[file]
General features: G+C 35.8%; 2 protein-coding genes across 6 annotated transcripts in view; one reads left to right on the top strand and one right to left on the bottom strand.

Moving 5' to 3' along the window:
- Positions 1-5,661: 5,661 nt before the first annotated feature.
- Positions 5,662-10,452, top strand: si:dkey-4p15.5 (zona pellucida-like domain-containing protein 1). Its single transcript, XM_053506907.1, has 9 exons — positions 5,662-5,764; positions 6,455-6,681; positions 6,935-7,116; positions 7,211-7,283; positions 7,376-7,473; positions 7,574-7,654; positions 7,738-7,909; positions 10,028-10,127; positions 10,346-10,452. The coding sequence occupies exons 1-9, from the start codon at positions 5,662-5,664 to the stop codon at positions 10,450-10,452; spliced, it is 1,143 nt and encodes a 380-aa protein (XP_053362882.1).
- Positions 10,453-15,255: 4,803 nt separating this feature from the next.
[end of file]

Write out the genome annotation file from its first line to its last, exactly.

General features: G+C 35.8%; 2 protein-coding genes across 6 annotated transcripts in view; one reads left to right on the top strand and one right to left on the bottom strand.

Moving 5' to 3' along the window:
- Positions 1-5,661: 5,661 nt before the first annotated feature.
- Positions 5,662-10,452, top strand: si:dkey-4p15.5 (zona pellucida-like domain-containing protein 1). Its single transcript, XM_053506907.1, has 9 exons — positions 5,662-5,764; positions 6,455-6,681; positions 6,935-7,116; positions 7,211-7,283; positions 7,376-7,473; positions 7,574-7,654; positions 7,738-7,909; positions 10,028-10,127; positions 10,346-10,452. The coding sequence occupies exons 1-9, from the start codon at positions 5,662-5,664 to the stop codon at positions 10,450-10,452; spliced, it is 1,143 nt and encodes a 380-aa protein (XP_053362882.1).
- Positions 10,453-15,255: 4,803 nt separating this feature from the next.